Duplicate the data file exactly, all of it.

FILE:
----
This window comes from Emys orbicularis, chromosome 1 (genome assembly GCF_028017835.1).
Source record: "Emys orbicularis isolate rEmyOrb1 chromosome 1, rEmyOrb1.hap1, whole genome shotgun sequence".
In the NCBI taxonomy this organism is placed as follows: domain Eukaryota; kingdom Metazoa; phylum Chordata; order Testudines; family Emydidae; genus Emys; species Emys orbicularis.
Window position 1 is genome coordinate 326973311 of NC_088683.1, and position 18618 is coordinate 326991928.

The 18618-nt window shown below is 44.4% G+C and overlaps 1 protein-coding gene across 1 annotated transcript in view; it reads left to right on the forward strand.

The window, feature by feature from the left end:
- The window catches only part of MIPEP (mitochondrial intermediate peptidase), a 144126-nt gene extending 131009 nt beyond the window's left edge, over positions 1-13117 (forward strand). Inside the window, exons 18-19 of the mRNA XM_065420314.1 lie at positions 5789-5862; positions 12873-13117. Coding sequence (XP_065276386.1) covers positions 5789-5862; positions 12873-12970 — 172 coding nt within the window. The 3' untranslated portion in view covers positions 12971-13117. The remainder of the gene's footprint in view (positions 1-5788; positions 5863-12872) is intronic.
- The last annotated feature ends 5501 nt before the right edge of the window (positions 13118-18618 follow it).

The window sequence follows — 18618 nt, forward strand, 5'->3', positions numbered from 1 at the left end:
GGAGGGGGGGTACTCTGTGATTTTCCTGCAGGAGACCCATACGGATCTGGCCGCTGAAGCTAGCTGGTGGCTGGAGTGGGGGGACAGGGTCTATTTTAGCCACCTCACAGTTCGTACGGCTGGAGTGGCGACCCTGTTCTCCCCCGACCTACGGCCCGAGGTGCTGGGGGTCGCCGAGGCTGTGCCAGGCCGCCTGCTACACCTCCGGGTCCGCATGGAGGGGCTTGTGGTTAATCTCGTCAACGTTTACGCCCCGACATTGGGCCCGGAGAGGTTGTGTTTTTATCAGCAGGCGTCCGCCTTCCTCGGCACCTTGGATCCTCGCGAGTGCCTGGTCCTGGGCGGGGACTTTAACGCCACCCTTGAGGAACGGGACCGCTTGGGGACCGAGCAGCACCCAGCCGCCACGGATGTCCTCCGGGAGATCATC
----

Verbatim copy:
This window comes from Emys orbicularis, chromosome 1 (genome assembly GCF_028017835.1).
Source record: "Emys orbicularis isolate rEmyOrb1 chromosome 1, rEmyOrb1.hap1, whole genome shotgun sequence".
In the NCBI taxonomy this organism is placed as follows: domain Eukaryota; kingdom Metazoa; phylum Chordata; order Testudines; family Emydidae; genus Emys; species Emys orbicularis.
Window position 1 is genome coordinate 326973311 of NC_088683.1, and position 18618 is coordinate 326991928.

The 18618-nt window shown below is 44.4% G+C and overlaps 1 protein-coding gene across 1 annotated transcript in view; it reads left to right on the forward strand.

The window, feature by feature from the left end:
- The window catches only part of MIPEP (mitochondrial intermediate peptidase), a 144126-nt gene extending 131009 nt beyond the window's left edge, over positions 1-13117 (forward strand). Inside the window, exons 18-19 of the mRNA XM_065420314.1 lie at positions 5789-5862; positions 12873-13117. Coding sequence (XP_065276386.1) covers positions 5789-5862; positions 12873-12970 — 172 coding nt within the window. The 3' untranslated portion in view covers positions 12971-13117. The remainder of the gene's footprint in view (positions 1-5788; positions 5863-12872) is intronic.
- The last annotated feature ends 5501 nt before the right edge of the window (positions 13118-18618 follow it).

The window sequence follows — 18618 nt, forward strand, 5'->3', positions numbered from 1 at the left end:
GGAGGGGGGGTACTCTGTGATTTTCCTGCAGGAGACCCATACGGATCTGGCCGCTGAAGCTAGCTGGTGGCTGGAGTGGGGGGACAGGGTCTATTTTAGCCACCTCACAGTTCGTACGGCTGGAGTGGCGACCCTGTTCTCCCCCGACCTACGGCCCGAGGTGCTGGGGGTCGCCGAGGCTGTGCCAGGCCGCCTGCTACACCTCCGGGTCCGCATGGAGGGGCTTGTGGTTAATCTCGTCAACGTTTACGCCCCGACATTGGGCCCGGAGAGGTTGTGTTTTTATCAGCAGGCGTCCGCCTTCCTCGGCACCTTGGATCCTCGCGAGTGCCTGGTCCTGGGCGGGGACTTTAACGCCACCCTTGAGGAACGGGACCGCTTGGGGACCGAGCAGCACCCAGCCGCCACGGATGTCCTCCGGGAGATCATC